Accessibility statement

Fracking: what's next

Thursday 18 June 2020, 10.00AM to 3.00pm

Speaker(s): Featuring contributions from researchers in Human Geography and Environment, Law, Chemistry and Education

The debate on fracking provides a context to understand people’s knowledge and experience of science, politics and power. Following the announcement of the moratorium in December 2019, we will share research about unconventional shale gas development in the sciences and social sciences and create discussion space for the exchange of ideas. The workshop will feature a morning of presentation, and structured small group discussions in the afternoon.


Featuring contributions from researchers in Human Geography and Environment, Law, Chemistry and Education:

Matthew Cotton explores the context and motivation for this new tentative consensus on shale gas policy across the devolved administrations, reporting upon qualitative sociological and political analysis research conducted over the past 7 years in light of the current (official or unofficial) moratorium across the United Kingdom.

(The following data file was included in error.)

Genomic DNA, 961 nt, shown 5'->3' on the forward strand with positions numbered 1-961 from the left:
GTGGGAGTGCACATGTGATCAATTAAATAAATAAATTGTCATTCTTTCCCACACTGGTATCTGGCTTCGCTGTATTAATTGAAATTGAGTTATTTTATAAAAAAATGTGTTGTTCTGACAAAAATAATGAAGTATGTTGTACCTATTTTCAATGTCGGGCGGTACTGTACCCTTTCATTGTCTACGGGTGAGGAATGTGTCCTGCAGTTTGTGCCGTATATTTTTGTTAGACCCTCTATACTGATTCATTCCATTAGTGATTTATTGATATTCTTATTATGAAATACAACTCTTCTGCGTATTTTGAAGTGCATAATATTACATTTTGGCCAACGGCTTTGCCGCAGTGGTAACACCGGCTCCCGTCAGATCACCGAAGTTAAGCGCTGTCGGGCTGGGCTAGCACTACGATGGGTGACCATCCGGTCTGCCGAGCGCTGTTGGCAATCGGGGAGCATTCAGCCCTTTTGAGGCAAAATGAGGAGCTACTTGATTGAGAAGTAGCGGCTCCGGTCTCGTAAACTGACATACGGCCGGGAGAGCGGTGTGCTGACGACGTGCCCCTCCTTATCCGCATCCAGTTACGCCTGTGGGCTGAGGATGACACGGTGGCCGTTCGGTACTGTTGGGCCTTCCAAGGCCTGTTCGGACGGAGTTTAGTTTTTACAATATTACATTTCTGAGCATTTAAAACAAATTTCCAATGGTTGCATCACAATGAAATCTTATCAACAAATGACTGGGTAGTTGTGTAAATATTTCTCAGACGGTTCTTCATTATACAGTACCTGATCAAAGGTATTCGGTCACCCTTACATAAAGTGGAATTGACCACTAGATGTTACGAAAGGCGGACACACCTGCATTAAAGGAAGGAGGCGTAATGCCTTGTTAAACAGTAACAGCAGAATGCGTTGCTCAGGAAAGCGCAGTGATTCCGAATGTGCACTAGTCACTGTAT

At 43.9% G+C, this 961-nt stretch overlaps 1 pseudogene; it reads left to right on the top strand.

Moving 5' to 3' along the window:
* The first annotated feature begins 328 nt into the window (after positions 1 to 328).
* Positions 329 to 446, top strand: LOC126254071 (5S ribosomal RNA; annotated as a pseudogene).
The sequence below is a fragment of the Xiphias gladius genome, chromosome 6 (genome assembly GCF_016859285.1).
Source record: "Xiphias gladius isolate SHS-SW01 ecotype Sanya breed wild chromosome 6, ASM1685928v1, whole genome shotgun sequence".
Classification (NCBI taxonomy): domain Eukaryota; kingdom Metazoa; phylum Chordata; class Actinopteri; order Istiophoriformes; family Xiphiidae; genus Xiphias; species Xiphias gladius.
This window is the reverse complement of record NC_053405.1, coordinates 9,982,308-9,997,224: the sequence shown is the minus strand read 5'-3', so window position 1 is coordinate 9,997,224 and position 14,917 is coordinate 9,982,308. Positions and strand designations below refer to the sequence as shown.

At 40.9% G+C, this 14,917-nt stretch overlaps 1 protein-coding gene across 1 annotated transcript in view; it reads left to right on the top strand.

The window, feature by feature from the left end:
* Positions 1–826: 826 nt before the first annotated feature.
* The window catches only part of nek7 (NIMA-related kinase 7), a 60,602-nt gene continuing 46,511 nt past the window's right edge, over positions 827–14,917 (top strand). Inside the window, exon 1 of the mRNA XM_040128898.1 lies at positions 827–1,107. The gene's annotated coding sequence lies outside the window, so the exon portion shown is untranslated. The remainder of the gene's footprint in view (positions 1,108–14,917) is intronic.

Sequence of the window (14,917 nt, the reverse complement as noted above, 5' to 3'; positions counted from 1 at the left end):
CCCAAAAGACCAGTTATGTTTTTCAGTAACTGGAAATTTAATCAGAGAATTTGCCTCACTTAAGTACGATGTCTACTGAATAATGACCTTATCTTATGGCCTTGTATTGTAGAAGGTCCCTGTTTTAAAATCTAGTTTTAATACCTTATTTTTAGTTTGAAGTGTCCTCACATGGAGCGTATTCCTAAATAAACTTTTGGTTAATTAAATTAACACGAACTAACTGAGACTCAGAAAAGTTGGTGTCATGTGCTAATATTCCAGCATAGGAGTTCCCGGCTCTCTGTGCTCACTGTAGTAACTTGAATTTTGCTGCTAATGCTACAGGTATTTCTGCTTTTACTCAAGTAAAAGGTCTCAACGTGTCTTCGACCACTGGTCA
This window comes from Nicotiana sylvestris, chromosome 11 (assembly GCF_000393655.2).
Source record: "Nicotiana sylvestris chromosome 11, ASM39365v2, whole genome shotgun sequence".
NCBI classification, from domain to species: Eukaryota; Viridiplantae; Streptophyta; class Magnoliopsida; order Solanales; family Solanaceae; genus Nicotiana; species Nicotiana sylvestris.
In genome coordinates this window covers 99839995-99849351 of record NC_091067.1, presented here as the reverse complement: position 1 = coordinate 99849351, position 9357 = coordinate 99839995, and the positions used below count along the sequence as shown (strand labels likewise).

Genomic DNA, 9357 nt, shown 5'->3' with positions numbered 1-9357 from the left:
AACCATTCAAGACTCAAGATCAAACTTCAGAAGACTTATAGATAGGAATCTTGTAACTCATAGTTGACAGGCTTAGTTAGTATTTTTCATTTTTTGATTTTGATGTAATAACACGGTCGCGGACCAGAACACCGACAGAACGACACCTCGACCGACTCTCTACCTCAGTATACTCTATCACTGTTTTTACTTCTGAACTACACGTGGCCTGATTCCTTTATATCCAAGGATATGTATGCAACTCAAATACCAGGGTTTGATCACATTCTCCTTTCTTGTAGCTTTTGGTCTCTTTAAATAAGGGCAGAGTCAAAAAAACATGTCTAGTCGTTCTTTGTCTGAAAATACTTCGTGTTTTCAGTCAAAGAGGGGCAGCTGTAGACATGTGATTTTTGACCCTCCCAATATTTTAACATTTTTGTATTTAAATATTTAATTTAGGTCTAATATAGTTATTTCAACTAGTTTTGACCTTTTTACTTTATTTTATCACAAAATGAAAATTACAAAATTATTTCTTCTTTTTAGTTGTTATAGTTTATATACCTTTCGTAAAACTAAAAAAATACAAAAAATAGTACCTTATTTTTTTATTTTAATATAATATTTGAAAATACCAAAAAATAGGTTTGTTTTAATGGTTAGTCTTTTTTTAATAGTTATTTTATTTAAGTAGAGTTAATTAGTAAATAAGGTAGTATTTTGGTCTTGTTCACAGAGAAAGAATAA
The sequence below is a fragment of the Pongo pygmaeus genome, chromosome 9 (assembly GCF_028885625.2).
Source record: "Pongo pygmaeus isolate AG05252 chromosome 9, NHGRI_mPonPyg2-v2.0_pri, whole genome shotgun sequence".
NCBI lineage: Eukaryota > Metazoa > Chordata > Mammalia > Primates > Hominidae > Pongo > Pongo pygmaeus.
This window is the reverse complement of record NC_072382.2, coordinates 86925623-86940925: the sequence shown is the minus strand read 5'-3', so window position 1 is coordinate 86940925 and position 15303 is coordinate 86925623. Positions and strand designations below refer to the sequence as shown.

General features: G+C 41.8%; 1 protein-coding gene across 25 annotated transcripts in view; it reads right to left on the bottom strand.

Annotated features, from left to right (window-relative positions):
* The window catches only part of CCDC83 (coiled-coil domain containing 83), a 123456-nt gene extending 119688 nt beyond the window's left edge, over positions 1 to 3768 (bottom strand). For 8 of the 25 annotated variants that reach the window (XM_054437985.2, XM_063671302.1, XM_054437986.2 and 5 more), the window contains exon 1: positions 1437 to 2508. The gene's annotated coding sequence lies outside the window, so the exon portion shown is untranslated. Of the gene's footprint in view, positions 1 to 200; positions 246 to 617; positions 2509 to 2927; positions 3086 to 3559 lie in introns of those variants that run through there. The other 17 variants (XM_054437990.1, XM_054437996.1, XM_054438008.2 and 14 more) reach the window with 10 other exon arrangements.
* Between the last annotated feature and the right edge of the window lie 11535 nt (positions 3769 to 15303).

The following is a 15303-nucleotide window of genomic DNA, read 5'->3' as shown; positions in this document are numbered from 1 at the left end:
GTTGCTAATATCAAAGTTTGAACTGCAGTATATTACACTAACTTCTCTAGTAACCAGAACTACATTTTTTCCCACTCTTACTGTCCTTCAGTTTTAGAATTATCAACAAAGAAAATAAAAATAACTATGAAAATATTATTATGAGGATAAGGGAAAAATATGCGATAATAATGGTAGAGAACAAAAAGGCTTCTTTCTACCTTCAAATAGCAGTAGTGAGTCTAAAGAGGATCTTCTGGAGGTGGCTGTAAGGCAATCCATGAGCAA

Joanna Gilmore has been studying the state's response to anti-fracking protests since 2013. Joanna will discuss the recent findings of a national study into the policing of anti-fracking protest in England, and the impact of state definitions of anti-fracking activists on protest and assembly rights.

- The Wolfson Atmospheric Chemistry Laboratories were commissioned by BEIS to undertake a four-year independent programme of pollution measurements around shale gas sites in Lancashire and North Yorkshire, in part to address a public perception of bias in measurements made by either government agencies such as the HSE or Environment Agency, or by the companies operating the sites. This work brought us into contact with all the major players in the fracking debate, and particularly with the industrial developers, local action groups and politicians, regulators and the media. Expressing uncertainty in useful ways and providing straightforward scientific answers to the perennial questions, ‘is it harmful?’ And ‘should we be doing this?' provided some of the greatest challenges.

- Researchers in the University of York Science Education Group have been investigating the knowledge, attitudes and perspectives of youth on fracking and associated protests in England and Northern Ireland, looking at the types of injustice experienced by those near fracking sites.

Location: National STEM Learning Centre, University of York, Heslington, YO10 5DD